Tablets at least had a role to play, but now the people who want one have one, less people are buying them.

There is even less need for these.

America's mystery X-37B space drone lands after two years in orbit

Baldrickk Silver badge

Re: it is unlikely that it carries any weapons... cough... cough...

relevent? https://what-if.xkcd.com/21/

Facebook loves virtual reality so much it just axed its VR film studio

Baldrickk Silver badge

Cost is a big barrier here

The problem with VR goggles is that, well, they are pretty restricted in what they can do. They just do VR human interaction.

I built a new gaming PC at the beginning of the year, pushing the cost/performance ratio about as close to the sweet spot as possible, resulting in a machine that can handle VR without breaking a sweat... ...if I had some VR goggles.

It cost me about as much as the Vive, which would be headset that I would go for, were I to get one today, yet, being a powerful computer can do, well, everything you would want a computer for.

In terms of what it actually /does/, VR headsets are still a peripheral, device, akin to my monitor and my keyboard and mouse (or my controller), albeit wrapped up in one package. The thing is, the package costs 6 times as much as the items above put together.

Assuming that you are not literally rolling in money when you go to bed each night, you have to ask yourself, is it really worth spending that much for what you get? And the answer is no. Well, it is for me at least.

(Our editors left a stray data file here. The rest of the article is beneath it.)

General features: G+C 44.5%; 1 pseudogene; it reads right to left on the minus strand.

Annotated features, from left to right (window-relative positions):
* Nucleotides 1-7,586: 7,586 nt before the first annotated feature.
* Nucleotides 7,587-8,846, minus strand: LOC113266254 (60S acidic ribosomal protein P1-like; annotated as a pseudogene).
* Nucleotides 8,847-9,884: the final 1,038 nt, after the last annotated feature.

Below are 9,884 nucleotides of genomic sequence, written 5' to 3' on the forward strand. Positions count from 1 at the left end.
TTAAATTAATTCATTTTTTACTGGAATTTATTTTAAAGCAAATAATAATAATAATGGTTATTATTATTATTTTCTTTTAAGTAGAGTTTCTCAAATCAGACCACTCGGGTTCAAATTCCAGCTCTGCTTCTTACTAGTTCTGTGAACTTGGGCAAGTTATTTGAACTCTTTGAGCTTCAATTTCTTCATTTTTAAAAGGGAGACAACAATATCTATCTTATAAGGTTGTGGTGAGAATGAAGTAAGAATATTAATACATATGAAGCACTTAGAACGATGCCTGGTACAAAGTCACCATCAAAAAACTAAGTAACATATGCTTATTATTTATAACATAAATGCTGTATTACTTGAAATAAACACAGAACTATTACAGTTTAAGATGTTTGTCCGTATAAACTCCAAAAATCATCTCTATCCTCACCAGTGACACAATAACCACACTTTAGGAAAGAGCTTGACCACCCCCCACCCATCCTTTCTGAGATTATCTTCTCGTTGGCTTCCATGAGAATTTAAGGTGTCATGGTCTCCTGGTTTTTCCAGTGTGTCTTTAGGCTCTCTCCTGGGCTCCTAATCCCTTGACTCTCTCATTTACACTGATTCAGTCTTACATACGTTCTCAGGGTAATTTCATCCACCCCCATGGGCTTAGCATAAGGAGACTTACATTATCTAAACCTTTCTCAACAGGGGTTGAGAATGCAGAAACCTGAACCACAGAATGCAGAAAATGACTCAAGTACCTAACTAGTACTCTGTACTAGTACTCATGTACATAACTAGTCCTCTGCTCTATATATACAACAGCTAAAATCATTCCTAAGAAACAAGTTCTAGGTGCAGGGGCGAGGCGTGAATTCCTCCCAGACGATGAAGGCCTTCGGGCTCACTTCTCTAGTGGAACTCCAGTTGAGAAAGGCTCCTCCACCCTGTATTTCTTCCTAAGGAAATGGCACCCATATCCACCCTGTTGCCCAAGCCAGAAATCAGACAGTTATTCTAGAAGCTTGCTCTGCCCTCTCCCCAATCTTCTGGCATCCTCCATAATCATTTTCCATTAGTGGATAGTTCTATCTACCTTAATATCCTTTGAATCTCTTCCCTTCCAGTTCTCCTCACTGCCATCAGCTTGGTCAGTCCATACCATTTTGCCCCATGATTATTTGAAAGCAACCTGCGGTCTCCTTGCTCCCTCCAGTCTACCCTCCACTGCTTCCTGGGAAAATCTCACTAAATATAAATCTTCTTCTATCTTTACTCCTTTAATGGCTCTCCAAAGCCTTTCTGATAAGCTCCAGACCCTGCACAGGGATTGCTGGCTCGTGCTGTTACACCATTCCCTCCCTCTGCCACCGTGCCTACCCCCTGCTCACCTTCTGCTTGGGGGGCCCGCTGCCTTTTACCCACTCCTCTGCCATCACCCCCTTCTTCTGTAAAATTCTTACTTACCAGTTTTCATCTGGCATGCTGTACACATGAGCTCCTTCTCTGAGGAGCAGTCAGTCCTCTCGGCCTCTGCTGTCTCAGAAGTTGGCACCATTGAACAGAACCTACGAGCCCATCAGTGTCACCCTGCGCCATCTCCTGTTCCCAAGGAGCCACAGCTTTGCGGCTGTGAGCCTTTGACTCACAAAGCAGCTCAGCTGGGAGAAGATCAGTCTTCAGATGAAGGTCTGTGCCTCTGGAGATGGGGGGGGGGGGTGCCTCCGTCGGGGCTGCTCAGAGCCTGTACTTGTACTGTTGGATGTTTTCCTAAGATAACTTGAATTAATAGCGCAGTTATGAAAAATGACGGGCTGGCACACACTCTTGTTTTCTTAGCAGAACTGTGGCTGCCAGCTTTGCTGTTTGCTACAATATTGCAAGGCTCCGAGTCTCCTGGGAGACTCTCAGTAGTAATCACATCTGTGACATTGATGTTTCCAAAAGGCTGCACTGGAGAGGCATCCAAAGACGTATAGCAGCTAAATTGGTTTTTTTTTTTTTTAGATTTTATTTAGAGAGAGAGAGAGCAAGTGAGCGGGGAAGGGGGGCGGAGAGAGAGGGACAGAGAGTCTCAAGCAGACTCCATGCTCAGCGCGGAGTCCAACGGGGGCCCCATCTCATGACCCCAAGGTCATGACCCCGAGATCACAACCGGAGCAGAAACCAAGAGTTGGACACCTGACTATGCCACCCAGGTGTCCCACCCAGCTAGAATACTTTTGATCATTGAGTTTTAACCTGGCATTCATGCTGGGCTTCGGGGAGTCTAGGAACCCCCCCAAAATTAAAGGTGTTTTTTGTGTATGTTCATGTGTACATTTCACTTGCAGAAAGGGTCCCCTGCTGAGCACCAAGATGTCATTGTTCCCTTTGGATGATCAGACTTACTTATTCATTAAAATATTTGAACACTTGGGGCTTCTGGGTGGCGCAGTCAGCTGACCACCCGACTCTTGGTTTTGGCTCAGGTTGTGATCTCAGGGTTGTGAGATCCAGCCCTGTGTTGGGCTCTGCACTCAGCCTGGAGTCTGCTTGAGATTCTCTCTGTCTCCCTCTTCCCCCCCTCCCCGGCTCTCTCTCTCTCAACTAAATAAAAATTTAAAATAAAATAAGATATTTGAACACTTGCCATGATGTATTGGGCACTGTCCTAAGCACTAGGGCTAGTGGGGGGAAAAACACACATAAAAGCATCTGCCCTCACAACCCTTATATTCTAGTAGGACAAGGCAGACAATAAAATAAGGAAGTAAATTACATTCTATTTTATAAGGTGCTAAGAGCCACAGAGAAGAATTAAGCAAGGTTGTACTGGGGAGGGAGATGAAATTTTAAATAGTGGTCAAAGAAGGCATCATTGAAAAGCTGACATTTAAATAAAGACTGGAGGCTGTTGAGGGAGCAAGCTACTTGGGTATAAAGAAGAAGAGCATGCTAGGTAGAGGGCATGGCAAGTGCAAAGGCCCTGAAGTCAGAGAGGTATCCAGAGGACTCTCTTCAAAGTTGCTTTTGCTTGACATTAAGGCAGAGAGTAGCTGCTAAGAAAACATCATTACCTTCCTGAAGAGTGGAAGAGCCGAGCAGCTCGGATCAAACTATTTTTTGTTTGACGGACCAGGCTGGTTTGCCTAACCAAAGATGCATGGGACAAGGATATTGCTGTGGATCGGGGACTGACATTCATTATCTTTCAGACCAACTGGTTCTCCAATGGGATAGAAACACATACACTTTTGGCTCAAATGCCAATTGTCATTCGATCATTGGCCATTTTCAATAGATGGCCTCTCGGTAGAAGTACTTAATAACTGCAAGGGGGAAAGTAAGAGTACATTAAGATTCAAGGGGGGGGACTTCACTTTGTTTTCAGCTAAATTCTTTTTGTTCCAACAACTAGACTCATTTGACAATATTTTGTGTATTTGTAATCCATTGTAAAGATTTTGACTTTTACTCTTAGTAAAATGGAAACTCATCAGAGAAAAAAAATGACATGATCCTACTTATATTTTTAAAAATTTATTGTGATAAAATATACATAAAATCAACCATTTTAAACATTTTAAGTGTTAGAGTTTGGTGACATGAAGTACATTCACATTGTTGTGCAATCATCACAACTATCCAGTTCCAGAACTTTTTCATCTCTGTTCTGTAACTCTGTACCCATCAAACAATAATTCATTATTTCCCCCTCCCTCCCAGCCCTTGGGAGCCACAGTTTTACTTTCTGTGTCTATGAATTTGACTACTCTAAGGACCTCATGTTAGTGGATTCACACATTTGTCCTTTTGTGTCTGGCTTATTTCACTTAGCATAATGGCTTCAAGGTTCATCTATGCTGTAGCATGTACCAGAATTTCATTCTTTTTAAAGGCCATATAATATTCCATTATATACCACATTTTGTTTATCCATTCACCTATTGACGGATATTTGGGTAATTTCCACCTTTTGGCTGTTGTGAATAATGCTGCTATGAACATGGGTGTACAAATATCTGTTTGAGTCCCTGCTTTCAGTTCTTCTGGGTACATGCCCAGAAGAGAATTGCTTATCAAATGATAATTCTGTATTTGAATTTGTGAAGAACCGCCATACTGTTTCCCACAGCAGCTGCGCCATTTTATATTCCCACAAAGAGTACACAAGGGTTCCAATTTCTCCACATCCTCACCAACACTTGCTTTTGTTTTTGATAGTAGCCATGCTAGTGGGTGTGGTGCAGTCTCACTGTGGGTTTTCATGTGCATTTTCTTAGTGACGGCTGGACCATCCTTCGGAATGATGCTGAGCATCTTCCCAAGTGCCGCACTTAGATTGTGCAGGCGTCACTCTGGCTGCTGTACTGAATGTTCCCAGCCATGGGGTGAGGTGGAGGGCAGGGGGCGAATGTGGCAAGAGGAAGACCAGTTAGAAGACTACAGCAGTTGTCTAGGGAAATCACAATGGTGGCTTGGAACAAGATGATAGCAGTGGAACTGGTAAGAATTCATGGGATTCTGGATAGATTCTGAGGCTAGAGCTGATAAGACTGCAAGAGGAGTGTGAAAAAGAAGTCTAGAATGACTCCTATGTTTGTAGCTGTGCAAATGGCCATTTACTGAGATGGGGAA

The best way, as I see it, to make money from VR, is to make the cost of entry as unprohibitive as possible. In the same way that an Xbox console is a loss leader, with the money from the system being made on the content, that should probably be the way that VR should be monetised.

The unfortunate thing is that unlike the closed ecosystem that is a console, the PC market doesn't have a channel where the device manufacturers can offset the cost of the hardware by selling the content.

In a way, we rushed into VR when the Occulus kickstarter went live, and didn't really consider this enough...

User loses half of a CD-ROM in his boss's PC

Baldrickk Silver badge

I see I am definitely going to need to remember the "joke alert" sign next time.

I will admit to wondering what it would take to keep two halves of a disk -intact- connected when spun up to 52x. speeds.

Obviously, some tape isn't going to do it.

Baldrickk Silver badge

And taping the CD together would work?

I know CDFS is designed to be error resistant, but would that not be excessive, even if you lined it up perfectly?

I guess you couldn't lose half of it then...

ISPs must ensure half of punters get advertised max speeds

Baldrickk Silver badge

I've not had any bandwith/speed issues with Virgin Media, peak times or no.

And I couldn't complain even if my speed was to drop by 50% and stay there. I signed up for the 30Mbs service 3 years ago, which has been upgraded with no further cost to my contract to 80Mbs - and I've achieved downloads of around 100Mbs at times.